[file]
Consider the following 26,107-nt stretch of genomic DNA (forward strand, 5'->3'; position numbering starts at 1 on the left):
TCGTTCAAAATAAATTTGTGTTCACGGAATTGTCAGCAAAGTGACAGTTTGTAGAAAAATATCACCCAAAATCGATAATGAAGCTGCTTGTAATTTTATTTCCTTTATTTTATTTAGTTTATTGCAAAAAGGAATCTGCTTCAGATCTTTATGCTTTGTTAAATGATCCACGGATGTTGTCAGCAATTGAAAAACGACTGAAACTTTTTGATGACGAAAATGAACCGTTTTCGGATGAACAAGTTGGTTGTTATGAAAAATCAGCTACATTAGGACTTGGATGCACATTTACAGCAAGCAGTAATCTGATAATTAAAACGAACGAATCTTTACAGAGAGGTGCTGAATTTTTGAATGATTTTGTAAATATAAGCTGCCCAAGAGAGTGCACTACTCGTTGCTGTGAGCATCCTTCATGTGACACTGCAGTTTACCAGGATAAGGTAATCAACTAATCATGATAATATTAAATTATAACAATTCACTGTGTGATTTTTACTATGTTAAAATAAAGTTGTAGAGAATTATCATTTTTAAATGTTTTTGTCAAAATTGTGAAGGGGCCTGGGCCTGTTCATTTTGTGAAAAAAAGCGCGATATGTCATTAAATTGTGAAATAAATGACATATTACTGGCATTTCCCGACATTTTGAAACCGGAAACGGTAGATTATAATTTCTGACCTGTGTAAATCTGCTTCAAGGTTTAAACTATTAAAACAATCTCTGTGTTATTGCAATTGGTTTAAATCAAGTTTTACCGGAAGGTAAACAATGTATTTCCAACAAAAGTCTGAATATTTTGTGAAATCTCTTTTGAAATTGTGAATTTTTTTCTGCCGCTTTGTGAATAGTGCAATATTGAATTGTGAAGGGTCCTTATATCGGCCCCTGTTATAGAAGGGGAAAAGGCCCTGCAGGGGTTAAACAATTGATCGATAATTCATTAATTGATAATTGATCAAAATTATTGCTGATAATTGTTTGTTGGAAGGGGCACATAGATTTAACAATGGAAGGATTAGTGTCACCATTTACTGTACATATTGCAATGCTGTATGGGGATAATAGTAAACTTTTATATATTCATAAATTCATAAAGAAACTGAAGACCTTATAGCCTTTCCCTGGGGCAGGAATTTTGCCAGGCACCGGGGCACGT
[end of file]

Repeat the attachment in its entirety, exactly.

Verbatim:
Consider the following 26,107-nt stretch of genomic DNA (forward strand, 5'->3'; position numbering starts at 1 on the left):
TCGTTCAAAATAAATTTGTGTTCACGGAATTGTCAGCAAAGTGACAGTTTGTAGAAAAATATCACCCAAAATCGATAATGAAGCTGCTTGTAATTTTATTTCCTTTATTTTATTTAGTTTATTGCAAAAAGGAATCTGCTTCAGATCTTTATGCTTTGTTAAATGATCCACGGATGTTGTCAGCAATTGAAAAACGACTGAAACTTTTTGATGACGAAAATGAACCGTTTTCGGATGAACAAGTTGGTTGTTATGAAAAATCAGCTACATTAGGACTTGGATGCACATTTACAGCAAGCAGTAATCTGATAATTAAAACGAACGAATCTTTACAGAGAGGTGCTGAATTTTTGAATGATTTTGTAAATATAAGCTGCCCAAGAGAGTGCACTACTCGTTGCTGTGAGCATCCTTCATGTGACACTGCAGTTTACCAGGATAAGGTAATCAACTAATCATGATAATATTAAATTATAACAATTCACTGTGTGATTTTTACTATGTTAAAATAAAGTTGTAGAGAATTATCATTTTTAAATGTTTTTGTCAAAATTGTGAAGGGGCCTGGGCCTGTTCATTTTGTGAAAAAAAGCGCGATATGTCATTAAATTGTGAAATAAATGACATATTACTGGCATTTCCCGACATTTTGAAACCGGAAACGGTAGATTATAATTTCTGACCTGTGTAAATCTGCTTCAAGGTTTAAACTATTAAAACAATCTCTGTGTTATTGCAATTGGTTTAAATCAAGTTTTACCGGAAGGTAAACAATGTATTTCCAACAAAAGTCTGAATATTTTGTGAAATCTCTTTTGAAATTGTGAATTTTTTTCTGCCGCTTTGTGAATAGTGCAATATTGAATTGTGAAGGGTCCTTATATCGGCCCCTGTTATAGAAGGGGAAAAGGCCCTGCAGGGGTTAAACAATTGATCGATAATTCATTAATTGATAATTGATCAAAATTATTGCTGATAATTGTTTGTTGGAAGGGGCACATAGATTTAACAATGGAAGGATTAGTGTCACCATTTACTGTACATATTGCAATGCTGTATGGGGATAATAGTAAACTTTTATATATTCATAAATTCATAAAGAAACTGAAGACCTTATAGCCTTTCCCTGGGGCAGGAATTTTGCCAGGCACCGGGGCACGT